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affembly affert againſt antient appears attempt authority becauſe become believe better body brought Burke cafe cauſe charge civil common concerning conduct confidered conftitution crown doctrine doubt duty effect England evil fame favour fecurity fhall fhew fhould firſt fociety fome force France French friends ftate fubject fuch fure give given grounds hands himſelf hold honour hope houſe human ideas itſelf kind king late liberty manner means minds moft monarchy moral moſt muft muſt nature neceffary neceffity never object obtained occafion opinion original parliament party perfons perhaps political practice prefent principles proceedings reafon refiftance Reflections regard relation Revolution rule ſtate thefe themſelves theſe thing thofe thoſe thought tion true ufurpation virtue Whigs whole wife
Page 131 - But when you disturb this harmony ; when you break up this beautiful order, this array of truth and nature, as well as of habit and prejudice ; when you separate the common sort of men from their proper chieftains so as to form them into an adverse army, I no longer know that venerable object called the people in such a disbanded race of deserters and vagabonds.
Page 68 - Men are qualified for civil liberty in exact proportion to their disposition to put moral chains upon their own appetites, — in proportion as their love to justice is above their rapacity, — in proportion as their soundness and sobriety of understanding is above their vanity and presumption, — in proportion as they are more disposed to listen to the counsels of the wise and good, in preference to the flattery of knaves.
Page 12 - ... alternate famine and feast of the savage and the thief, after a time, render all course of slow, steady, progressive, unvaried occupation, and the prospect only of a limited mediocrity at the end of long labor, to the last degree tame, languid, and insipid. Those who have been once intoxicated with power...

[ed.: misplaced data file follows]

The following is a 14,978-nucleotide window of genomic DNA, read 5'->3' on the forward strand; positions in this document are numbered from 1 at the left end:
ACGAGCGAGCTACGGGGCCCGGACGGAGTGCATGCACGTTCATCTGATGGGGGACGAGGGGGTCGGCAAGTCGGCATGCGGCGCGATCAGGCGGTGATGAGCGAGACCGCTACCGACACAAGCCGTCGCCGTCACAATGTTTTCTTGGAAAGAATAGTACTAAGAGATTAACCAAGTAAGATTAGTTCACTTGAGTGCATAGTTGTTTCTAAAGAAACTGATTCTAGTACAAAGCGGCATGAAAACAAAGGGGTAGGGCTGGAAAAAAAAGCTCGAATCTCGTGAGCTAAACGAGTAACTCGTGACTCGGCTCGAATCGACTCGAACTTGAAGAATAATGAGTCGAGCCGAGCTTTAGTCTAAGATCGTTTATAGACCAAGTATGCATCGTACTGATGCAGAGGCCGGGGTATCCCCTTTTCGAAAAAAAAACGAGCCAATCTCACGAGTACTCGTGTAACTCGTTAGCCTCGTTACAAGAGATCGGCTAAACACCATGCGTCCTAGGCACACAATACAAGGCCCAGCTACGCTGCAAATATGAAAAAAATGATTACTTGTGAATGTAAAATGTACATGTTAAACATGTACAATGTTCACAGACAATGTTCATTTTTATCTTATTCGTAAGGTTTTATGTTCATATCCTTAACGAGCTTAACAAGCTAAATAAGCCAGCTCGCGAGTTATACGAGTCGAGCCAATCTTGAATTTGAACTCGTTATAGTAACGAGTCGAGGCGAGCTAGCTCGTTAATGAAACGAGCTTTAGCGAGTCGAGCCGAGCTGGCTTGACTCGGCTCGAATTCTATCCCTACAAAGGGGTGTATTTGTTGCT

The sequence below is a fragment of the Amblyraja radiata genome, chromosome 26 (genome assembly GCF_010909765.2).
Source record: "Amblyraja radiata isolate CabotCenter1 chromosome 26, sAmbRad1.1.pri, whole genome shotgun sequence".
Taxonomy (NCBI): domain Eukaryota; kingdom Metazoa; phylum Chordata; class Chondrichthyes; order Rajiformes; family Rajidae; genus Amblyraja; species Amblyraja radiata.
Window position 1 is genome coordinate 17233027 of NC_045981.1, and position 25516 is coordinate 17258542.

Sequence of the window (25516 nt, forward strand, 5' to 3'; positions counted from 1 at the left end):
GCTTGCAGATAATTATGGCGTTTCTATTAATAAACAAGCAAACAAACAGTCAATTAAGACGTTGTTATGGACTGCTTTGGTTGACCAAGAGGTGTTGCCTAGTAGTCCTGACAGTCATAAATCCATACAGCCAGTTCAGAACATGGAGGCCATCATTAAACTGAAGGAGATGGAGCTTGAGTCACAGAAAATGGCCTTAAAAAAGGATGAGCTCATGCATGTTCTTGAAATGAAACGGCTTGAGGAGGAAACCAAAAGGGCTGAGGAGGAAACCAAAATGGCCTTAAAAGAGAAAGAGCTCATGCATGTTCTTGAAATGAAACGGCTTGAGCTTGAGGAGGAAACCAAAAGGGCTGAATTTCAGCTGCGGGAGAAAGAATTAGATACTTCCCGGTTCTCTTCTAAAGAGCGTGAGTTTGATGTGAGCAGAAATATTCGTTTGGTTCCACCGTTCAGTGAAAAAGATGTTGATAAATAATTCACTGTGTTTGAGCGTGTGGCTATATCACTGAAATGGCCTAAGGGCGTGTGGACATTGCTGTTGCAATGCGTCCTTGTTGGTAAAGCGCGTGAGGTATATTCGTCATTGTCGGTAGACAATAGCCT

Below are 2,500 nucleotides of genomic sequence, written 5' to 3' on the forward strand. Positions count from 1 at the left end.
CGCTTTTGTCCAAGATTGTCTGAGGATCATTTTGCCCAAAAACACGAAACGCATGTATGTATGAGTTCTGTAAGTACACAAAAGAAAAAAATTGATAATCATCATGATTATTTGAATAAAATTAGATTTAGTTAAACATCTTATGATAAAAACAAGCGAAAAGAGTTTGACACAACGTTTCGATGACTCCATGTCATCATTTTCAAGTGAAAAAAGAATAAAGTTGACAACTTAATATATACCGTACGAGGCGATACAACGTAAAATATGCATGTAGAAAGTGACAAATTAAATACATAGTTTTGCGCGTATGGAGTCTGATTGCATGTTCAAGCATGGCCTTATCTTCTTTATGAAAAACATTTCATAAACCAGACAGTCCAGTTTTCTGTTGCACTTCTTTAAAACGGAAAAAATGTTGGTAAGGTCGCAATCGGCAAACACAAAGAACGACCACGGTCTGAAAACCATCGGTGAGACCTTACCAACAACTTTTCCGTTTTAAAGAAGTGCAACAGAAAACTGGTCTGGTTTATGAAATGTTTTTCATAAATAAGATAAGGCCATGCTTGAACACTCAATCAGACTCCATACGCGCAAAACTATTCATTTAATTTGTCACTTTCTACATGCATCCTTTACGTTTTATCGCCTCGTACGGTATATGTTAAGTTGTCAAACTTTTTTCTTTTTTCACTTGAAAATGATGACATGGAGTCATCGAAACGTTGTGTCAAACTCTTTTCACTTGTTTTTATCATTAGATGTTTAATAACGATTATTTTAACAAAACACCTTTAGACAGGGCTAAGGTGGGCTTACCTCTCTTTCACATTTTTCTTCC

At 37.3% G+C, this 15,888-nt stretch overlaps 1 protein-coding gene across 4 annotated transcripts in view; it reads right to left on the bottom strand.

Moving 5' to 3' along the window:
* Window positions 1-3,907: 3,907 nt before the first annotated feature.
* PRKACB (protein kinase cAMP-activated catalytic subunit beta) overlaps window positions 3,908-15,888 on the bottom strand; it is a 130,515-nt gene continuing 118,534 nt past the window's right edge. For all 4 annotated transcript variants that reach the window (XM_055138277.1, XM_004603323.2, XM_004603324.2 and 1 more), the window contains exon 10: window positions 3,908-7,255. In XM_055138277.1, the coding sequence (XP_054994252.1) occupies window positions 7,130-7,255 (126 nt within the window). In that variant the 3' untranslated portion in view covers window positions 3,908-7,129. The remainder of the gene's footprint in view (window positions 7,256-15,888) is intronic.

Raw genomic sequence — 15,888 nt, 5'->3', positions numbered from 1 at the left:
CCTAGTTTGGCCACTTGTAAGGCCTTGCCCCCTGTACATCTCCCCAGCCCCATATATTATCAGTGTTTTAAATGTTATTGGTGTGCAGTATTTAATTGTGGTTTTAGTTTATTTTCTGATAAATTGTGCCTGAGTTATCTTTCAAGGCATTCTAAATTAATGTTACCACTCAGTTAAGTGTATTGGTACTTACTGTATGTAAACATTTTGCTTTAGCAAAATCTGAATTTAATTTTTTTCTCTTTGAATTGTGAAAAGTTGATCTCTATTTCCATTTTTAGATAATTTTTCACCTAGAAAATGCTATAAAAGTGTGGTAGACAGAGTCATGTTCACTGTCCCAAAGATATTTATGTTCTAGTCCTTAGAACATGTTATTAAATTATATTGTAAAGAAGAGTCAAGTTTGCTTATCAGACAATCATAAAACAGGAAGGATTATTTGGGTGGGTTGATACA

Page 94 - It is somewhat curious to observe, that although the people of England have been in the habit of talking about Kings, it is always a foreign house of Kings, hating foreigners yet governed by them. It is now the House of Brunswick, one of the petty tribes of Germany.
Page 115 - Think of a genius not born in every country, or every time ; a man gifted by nature with a penetrating aquiline eye ; with a judgment prepared with the most extensive erudition ; with an herculean robustness of mind, and nerves not to be broken with labour ; a man who could spend twenty years in one pursuit.
Page 115 - ... from his loins) a man capable of placing in review, after having brought together, from the...
Page 90 - ... what he calls an hereditary crown, as if it were some production of nature; or as if, like time, it had a power to operate, not only independently, but in spite of man ; or as if it were a thing or a subject universally consented to. Alas! it has none of those properties, but is the reverse of them all. It is a thing in imagination, the propriety of which is more than doubted, and the legality of which in a few years will be denied.
Page 88 - Are these things examples to hold out to a country regenerating itself from slavery, like France? Certainly they are not; and certain am I that when the people of England come to reflect upon them, they will, like France, annihilate those badges of ancient oppression, those traces of a conquered nation. Had Mr. Burke possessed talents similar to the author of On the . Wealth of Nations, he would have comprehended all the parts which enter into, and, by assemblage, form a constitution.